As work stalled somewhat last week on my November novel, Slaves to the Lesser Moon, due to real life grabbing me up (giving me work opportunity, stealing a day for lessons in ocular migraines), this old portion from Chapter One doesnʼt seem so distant and unrelated to where Iʼm at as it shoud. Enjoy. The former pieces are here, here, here and here. Our hero, Hunter, is talking to physics nerd Birch Thorstein, who is annoyed that Hunterʼs roomie, Terry, has spilled the beans about a possible secret time machine in development.
Then he gave me the opening I had forgotten: “What do you know about the device?”
“What device?” My drink-stalled brain had also, like Terry, lost the thread of recent conversation. “Do you mean your — Fairchild machine?”
“Thatʼs exactly what I mean, asshole.” Birch was rapid firing his thoughts at me. What do you know? How do you know?” His brain was working very fast indeed, at least relative to mine. “— He told you, right?”
Terry jerked his head from a slump toward his chest at that. He knew he must be “he.”
“I was explaining why you were coming over, Birch.”
“Perfect.” Now Birch was mad, too. “Did you tweet everyone as well?”
“Aw, Birch, his girl dumped him…” Terry whined inanely.
“I donʼt care if his girl screwed the whole football team fifty times over!” Birch roared, the only sober one among us thoroughly losing it. “I want to know who all knows what about my personal, private business!”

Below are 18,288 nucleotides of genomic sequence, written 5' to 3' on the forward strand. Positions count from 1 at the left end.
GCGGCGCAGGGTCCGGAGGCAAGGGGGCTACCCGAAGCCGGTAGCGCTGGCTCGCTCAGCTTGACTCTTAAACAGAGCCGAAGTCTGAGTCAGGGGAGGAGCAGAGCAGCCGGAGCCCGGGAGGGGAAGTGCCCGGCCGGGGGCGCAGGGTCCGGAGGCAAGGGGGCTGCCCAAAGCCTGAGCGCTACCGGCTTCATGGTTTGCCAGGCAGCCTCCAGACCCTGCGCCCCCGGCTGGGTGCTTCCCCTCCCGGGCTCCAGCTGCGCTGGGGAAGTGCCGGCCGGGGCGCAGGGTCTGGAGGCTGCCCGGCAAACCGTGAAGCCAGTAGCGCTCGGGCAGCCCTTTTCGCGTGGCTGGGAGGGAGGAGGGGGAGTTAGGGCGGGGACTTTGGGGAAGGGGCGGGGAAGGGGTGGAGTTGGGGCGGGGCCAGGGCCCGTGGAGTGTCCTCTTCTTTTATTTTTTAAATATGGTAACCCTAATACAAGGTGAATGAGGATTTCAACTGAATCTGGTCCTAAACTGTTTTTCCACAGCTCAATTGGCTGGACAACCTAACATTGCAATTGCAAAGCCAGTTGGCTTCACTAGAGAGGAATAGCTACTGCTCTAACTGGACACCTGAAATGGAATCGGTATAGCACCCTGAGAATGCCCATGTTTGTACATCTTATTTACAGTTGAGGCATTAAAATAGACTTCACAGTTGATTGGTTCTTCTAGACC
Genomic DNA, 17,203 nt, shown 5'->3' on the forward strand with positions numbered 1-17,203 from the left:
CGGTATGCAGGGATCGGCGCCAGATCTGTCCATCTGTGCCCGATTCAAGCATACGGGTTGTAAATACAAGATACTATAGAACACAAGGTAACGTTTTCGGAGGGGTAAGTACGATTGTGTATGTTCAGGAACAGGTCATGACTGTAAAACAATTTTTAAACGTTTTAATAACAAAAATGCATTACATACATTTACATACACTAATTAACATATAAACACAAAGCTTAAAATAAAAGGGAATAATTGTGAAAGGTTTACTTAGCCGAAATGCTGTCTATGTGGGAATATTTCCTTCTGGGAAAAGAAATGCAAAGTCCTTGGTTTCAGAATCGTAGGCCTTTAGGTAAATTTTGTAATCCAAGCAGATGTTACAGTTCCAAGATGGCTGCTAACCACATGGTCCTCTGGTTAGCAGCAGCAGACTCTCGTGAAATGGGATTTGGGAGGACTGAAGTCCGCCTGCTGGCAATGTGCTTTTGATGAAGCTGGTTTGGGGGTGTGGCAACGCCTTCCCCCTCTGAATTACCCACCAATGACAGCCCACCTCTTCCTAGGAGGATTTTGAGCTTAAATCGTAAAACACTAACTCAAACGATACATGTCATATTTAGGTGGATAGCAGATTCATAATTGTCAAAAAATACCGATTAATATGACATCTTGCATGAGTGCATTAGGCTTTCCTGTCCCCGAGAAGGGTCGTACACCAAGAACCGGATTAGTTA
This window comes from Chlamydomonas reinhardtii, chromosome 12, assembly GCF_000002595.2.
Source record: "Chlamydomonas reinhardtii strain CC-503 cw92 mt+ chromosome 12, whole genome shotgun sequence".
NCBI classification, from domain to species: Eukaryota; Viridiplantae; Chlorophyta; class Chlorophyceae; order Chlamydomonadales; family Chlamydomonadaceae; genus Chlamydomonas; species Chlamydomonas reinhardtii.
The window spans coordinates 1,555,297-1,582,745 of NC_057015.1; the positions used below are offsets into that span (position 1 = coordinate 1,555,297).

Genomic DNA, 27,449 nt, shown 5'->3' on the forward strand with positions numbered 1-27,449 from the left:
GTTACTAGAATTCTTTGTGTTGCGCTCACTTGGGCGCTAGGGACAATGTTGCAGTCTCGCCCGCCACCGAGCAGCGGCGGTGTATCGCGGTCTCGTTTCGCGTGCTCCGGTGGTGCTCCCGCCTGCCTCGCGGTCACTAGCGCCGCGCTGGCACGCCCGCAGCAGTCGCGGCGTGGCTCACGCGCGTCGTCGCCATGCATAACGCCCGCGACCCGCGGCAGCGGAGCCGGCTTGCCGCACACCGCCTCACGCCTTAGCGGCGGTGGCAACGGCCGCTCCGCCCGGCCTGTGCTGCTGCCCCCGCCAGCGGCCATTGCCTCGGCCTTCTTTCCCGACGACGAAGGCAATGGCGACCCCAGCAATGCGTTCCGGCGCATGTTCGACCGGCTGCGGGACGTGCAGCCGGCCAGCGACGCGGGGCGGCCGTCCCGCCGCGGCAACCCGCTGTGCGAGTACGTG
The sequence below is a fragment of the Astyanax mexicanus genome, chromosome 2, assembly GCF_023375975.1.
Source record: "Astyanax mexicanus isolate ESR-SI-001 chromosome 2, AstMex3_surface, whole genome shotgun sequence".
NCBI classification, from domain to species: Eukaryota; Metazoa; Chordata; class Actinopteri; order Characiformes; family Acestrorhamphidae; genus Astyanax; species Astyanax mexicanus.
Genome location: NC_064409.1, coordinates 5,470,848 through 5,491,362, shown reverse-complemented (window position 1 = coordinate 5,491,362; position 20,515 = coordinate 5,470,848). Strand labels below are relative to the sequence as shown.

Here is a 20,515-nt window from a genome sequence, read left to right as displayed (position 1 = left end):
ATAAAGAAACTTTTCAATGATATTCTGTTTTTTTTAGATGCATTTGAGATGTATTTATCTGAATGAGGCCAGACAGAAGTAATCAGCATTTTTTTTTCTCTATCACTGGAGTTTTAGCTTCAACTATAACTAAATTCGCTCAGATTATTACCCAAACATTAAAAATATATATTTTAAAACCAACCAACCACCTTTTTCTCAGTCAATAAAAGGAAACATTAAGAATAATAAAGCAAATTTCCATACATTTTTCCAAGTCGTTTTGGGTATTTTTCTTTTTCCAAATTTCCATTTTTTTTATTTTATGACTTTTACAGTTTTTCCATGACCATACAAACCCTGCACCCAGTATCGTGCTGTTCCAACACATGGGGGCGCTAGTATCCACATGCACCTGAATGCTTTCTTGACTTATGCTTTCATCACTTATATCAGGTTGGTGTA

His watery gray eyes widened with fierce intensity. “How do you know these things?”
Good guesses, actually. I have always been a good guesser (as with Jen this fall). Sometimes I just donʼt want to acknowledge what my intuition tells me.
Now he grabbed me by my sweatshirt collar, arising from my chair, shoving his acned face very close to mine. “Tell me what you know. Tell me!”
Terry stirred to wakefulness. “He only knows what I told him. Just now.” His diction was very vague, sounds all sloshing together.
Birch turned on him. “I never told you it was a time machine. How did you find out? How!” He wasnʼt asking; he was insisting.
I explained, “You told him Fairchild had come up with some kind of — “ The word temporal still eluded my tongue.
“Breakthrough about time,” Terry chimed in, almost merrily.
“And you built a machine,” I finished. “Time plus machine equals time machine. Big freaking deal. Itʼs garbage, just like everything else sheʼs ever thought was important.” Dr. Fairchild was a huge joke around campus, probably academic circles nationwide, for her continual flood of ridiculously flawed insights.
Birchʼs eyes glanced around, away from me, even as his angry grip on my shirt relaxed. “Yeah. Yeah. Thatʼs right, all right. Just garbage.” He was lying. If Terry hadnʼt been nodding again, even he could have noticed. Birch was a lousy liar, his face and eyes all giveaways, at least to me. “I gotta go,” he added lamely, releasing me, moving away from my chair toward the door and the steps down to outside.